With so many popular series in the horror genre, it’s easy for one to get lost in the madness. Though the franchise is quite prolific with nine sequels and an unofficial crossover film with the Demonic Toys franchise, Puppetmaster is still one that doesn’t seem to get much recognition in the horror community. It has found a loving cult following on home video over the years, and now any horror fan who wants to discover the series can do so very easily. The series is at times a bit much, but is always entertaining. If you’re looking to discover the franchise for yourself, we’ve provided you with a handy Viewing Guide to all eleven films!
David Schmoeller’s Puppetmaster, the film that started it all, is not necessarily terrible, but it does introduce the main characters of the series in a strange way–specifically, the Puppet Master himself Andre Toulon and his crew of pint-sized puppets. Toulon actually kills himself in the first scene (as he’s being pursued by Nazis) and the rest of the film concerns a group of psychics who are being picked off one by one by the puppets under the control of their evil new master. The most prominently featured puppets include Blade, Leech Woman, Jester (my personal favorite), Pinhead, and Tunneler. Their murderous actions bring out a wonderful comedic undertone and charm that pretty much all of the latter installments take on–some a bit more so than others. The death scenes are gross, but not overly graphic. The original Puppet Master takes place at the Bodega Bay Inn, a location that is used several times throughout the series.
For those viewers who left the first Puppet Master eager to find out more about the titular character, Puppet Master II (sometimes subtitled as “His Unholy Creations”) opens with the puppets resurrecting their master from the grave. Meanwhile, at the Bodega Bay Inn, some paranormal investigators arrive on scene to look into the deaths that occurred in the previous film. Puppet Master II brings in a storyline that is not particularly appealing as the seemingly kind and gentle Toulon eventually becomes the bad guy and the puppets actually end up rebelling against their master, who spends most of the film dressed like Claude Rains’ Invisible Man. Some good points: The animation and puppeteering on Blade and the others is actually pretty well done. Also good is the new puppet that is introduced–Torch. He has some very interesting and fiery scenes, one which occurs with a little boy in the woods and another with a local farmer’s wife. The ending to Puppet Master II is quite odd and very, very creepy.
Arguably the best film out of the whole series, Puppet Master III: Toulon’s Revenge makes great use of all the best elements that the previous and future films would provide. This installment introduced audiences to Guy Rolfe, who replaced William Hickey as Andre Toulon. Rolfe gives the Puppet Master a grandfatherly likability and charm, especially considering the circumstances his character is put in here. Ian Abercrombie and Richard Lynch also turn out great performances. Toulon’s Revenge is the first time that the puppets are seen more like good guys than bad ones as they help Toulon on his quest for vengeance against the Nazis who murdered his beloved wife. It is also revealed that the puppets are not just merely animated dolls, but that they actually contain the souls of people that Toulon knew. This film has the most cohesive storyline, the best acting, and the best death scenes out of the entire franchise. The gun-toting cowboy puppet Six Shooter makes his brilliant debut here, as well.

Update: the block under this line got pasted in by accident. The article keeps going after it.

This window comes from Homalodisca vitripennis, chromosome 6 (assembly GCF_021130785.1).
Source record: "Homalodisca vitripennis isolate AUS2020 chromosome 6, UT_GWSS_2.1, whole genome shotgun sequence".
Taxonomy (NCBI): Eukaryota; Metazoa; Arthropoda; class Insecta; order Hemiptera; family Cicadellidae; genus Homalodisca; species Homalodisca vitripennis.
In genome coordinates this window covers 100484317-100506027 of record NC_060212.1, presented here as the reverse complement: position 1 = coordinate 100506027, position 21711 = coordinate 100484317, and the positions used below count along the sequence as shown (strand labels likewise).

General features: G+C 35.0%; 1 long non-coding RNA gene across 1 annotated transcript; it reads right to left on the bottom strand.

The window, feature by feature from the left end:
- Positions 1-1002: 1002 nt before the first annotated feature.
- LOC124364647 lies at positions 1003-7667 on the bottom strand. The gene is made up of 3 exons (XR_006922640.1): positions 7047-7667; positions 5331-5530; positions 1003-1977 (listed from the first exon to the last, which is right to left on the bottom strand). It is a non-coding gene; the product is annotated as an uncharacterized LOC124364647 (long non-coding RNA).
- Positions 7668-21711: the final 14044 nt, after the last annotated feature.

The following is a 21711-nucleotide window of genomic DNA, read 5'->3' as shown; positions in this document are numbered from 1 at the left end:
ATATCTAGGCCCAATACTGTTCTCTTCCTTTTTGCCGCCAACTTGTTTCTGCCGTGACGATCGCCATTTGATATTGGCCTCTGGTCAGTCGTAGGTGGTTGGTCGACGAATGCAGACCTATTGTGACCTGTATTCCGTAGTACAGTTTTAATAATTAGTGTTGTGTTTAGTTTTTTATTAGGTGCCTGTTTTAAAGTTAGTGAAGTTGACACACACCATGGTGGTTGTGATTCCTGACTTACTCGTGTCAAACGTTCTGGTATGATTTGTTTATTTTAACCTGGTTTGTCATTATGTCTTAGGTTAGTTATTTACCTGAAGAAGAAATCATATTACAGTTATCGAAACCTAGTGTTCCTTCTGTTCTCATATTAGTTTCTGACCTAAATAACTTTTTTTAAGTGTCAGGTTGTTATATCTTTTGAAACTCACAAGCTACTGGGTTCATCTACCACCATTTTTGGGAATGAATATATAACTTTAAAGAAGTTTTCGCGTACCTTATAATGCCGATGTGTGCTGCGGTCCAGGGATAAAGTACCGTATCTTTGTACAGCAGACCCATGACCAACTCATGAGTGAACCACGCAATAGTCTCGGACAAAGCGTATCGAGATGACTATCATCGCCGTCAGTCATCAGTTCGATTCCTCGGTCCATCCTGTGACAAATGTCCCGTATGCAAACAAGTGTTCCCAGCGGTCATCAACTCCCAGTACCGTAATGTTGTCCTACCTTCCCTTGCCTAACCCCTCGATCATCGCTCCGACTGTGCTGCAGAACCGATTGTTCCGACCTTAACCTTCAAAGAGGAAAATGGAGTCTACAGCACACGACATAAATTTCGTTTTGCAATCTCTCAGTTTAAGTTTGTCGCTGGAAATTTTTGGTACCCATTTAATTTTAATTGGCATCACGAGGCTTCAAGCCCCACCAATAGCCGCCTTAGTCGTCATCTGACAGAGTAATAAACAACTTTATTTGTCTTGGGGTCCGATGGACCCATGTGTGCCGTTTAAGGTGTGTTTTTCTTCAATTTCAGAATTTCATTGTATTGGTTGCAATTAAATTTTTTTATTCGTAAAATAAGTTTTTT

Blade and Co. get a new Puppet Master in this fourth installment int the franchise–that of a young, genius scientist named Rick. He is working as a caretaker at the Bodega Bay Inn while doing research on robots when he and his friends discover the puppets, along with Toulon’s trunk which contains the serum used to bring them to life. But the creator of the formula, a demon named Sutekh, sends three of his minions (who are coincidentally about the same size as the puppets) to destroy all those in possession of his secret. The puppets do most of the work in the fight against the little Gremlin-like minions, making the human characters look really lame. In fact, it is ultimately up to yet another new puppet named Decapitron to send the final minion back to Hell. Still, the puppets have great personality in this film and the whole thing is definitely a new and interesting turn for the series.
Of course, this is not the final chapter. Not by a long shot. In fact, a better title for this installment would have been Puppet Master 4: Part 2. The movie is not only a direct continuation of Part 4, but also has pretty much the exact same storyline. The same characters are back, with a few more added in simply as fodder. Sutekh, once again, sends a minion demon (just one this time) to kill everyone at the Bodega Bay Inn and there’s some more lame fighting. There’s lots of strange psychic/supernatural stuff happening in this film and its predecessor, which feels very out of place when looking back at the series as a whole. There are some comedic scenes with the thieves who burgle the Inn, but mostly this installment is either forgettable or just runs together with Part 4.